Stuck in a Rut for Eternity. The Darkness, Electric Ballroom.

Stuck in a Rut for Eternity. The Darkness, Electric Ballroom.

So, The Boys Are Back in Town, one of Lowestoft’s more glamorous exports, The Darkness, crash-landing in the capital for the first time since the reformed four-piece took to the Hammersmith Apollo now eight months ago. Then, they reinserted the ‘cock’ into cock-rock so vigorously, that the west London venue has since changed both sponsor and interior shade, although if it made for a less celebratory soirée than this evening – a revisitation of 2003 début Permission To Land, played in its entirety in commemoration of its tin anniversary – then it was a rather more prestigious affair all round. Nonetheless, this is the second of two consecutive nights at Camden’s comparatively grotty, indeed understated Electric Ballroom, both of which have sold out, one way or another. That said, for all of the album’s extraterrestrial imagery, just how far have the mighty really fallen? Perhaps tonight isn’t the most appropriate night to probe, a nostalgia act revisiting in full the only record you’d want for them to, before their hardiest of minions, pretty much the most propitious scenario it could these days hope for. I mean what could possibly go wrong?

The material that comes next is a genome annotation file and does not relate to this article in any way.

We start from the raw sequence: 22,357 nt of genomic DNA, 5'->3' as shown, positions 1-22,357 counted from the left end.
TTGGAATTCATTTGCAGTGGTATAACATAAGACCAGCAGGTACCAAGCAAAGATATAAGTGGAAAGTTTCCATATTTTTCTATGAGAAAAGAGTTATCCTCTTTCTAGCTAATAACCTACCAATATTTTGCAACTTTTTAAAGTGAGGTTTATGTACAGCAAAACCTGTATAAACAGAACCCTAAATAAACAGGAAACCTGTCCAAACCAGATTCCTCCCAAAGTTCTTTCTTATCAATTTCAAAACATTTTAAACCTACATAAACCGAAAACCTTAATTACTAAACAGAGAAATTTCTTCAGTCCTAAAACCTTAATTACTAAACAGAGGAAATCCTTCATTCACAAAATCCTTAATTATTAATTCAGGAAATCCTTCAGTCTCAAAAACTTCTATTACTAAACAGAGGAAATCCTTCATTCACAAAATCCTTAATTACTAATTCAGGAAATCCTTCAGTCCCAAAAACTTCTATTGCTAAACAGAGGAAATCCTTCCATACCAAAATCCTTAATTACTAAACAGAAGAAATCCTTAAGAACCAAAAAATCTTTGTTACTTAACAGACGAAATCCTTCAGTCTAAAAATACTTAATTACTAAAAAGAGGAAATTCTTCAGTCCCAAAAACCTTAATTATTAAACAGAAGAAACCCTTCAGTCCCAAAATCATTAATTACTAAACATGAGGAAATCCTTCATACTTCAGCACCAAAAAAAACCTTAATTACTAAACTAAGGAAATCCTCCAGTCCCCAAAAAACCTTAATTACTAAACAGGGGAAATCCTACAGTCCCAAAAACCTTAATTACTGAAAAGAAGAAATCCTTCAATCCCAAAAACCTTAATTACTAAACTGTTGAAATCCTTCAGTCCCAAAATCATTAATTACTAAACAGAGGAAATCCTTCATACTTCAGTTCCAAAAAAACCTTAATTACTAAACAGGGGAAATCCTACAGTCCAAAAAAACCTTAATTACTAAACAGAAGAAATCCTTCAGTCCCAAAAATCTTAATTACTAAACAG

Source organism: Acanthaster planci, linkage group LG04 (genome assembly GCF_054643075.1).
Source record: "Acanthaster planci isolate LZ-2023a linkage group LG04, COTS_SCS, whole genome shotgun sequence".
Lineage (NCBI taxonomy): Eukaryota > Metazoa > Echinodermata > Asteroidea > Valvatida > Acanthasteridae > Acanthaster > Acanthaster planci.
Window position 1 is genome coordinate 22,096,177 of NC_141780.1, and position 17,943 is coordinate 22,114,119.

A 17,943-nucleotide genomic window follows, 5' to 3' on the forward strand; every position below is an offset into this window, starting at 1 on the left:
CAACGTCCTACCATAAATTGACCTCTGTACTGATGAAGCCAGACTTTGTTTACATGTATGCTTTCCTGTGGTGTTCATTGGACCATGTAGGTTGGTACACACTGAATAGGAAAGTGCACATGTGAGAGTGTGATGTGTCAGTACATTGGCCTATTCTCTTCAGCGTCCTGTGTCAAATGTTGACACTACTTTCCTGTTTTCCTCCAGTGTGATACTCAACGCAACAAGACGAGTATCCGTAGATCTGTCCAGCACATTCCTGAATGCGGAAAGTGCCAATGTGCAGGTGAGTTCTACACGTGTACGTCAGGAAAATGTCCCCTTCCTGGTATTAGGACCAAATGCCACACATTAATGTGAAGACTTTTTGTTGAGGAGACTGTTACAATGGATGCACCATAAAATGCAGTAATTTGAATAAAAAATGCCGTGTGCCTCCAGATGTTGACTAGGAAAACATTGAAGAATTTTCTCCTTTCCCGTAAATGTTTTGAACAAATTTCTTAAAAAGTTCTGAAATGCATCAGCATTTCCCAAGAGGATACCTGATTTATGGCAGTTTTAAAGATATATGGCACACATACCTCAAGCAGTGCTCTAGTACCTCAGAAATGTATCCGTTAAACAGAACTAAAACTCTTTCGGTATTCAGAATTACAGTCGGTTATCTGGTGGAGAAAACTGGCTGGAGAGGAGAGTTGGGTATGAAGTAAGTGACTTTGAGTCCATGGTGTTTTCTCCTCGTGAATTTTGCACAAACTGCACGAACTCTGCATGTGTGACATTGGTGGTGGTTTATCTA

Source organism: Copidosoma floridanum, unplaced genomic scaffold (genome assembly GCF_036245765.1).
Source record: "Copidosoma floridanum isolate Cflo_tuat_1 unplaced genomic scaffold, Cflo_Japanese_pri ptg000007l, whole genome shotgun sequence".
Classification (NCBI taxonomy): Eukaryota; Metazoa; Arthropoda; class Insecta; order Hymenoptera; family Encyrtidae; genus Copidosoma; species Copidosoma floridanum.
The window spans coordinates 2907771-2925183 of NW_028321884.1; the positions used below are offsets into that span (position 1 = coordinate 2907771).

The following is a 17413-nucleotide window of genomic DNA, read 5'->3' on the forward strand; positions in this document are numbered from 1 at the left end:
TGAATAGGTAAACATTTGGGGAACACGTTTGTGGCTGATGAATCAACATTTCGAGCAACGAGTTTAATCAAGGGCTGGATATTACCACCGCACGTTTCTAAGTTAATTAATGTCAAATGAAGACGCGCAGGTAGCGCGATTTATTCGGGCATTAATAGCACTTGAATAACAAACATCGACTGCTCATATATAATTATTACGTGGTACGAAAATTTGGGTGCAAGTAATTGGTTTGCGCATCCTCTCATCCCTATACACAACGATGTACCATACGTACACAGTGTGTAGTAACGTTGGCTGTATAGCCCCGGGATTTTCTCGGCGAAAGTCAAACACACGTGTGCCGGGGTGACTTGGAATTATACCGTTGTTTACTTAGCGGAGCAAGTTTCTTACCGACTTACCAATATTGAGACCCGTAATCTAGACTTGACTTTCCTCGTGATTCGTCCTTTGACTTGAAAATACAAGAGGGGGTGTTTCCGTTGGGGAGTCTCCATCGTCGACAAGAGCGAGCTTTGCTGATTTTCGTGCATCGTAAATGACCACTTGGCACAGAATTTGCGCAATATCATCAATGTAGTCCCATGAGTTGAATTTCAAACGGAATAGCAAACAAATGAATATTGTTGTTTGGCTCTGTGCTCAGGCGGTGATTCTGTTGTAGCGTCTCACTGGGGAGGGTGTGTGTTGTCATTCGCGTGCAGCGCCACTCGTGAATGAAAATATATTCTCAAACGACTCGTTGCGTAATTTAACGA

Unfortunately, tonight is in fact more a case of relatively little going right, really. From dredging up forgotten offcuts (nobody need be reminded of Hot Cakes’ She Just a Girl, Eddie, nor the band’s savaging of Street Spirit (Fade Out)) to airing a totally inessential new one ostensibly entitled The Horn, that sounds disconcertingly like Wolfmother giving birth to The Mars Volta reconvened, the opening exchanges are marred by ennui. “Everything you do just turns me on” Justin Hawkins squeals incessantly during that lattermost, in between stuffing his microphone down his saggy black spandex onesie, pointing at everyone and no one in particular with his fingers that “smell of cock” and frivolously juggling plectrums as Mesut Özil might chewing gum, but this couldn’t be much further from the truth on this sort of evidence. For despite having recently toured with a certain Stefani Germanotta, he certainly lacks the indomitable presence he once had. Later, there’s a thoroughly uncomfortable moment during which he jeers an unwitting roadie, Steve Eagles, suggesting the two should smooch as the tormenting ringleader changes guitars. “It’d be nice for the gay guys” he reckons, although why anybody would want to witness this bedraggled Camden take on Russell Brand neck anything but a can of Special Brew, I really don’t know. That he’s however many years sober, and still feels cocksure enough to make such preposterous assertions could be to his credit, were the drivel he drools not quite so unsettling. “I’m actually quite glad I’ve got a guitar concealing my arousement [sic]” he admits once Eagles, under duress, eventually condescends to comply with his extracurricular duty. And with Hawkins these days decorated with grimy NW1 dreads and a grotty Salvador Dalí moustache, it’s little wonder his doting roadie was quite so reluctant.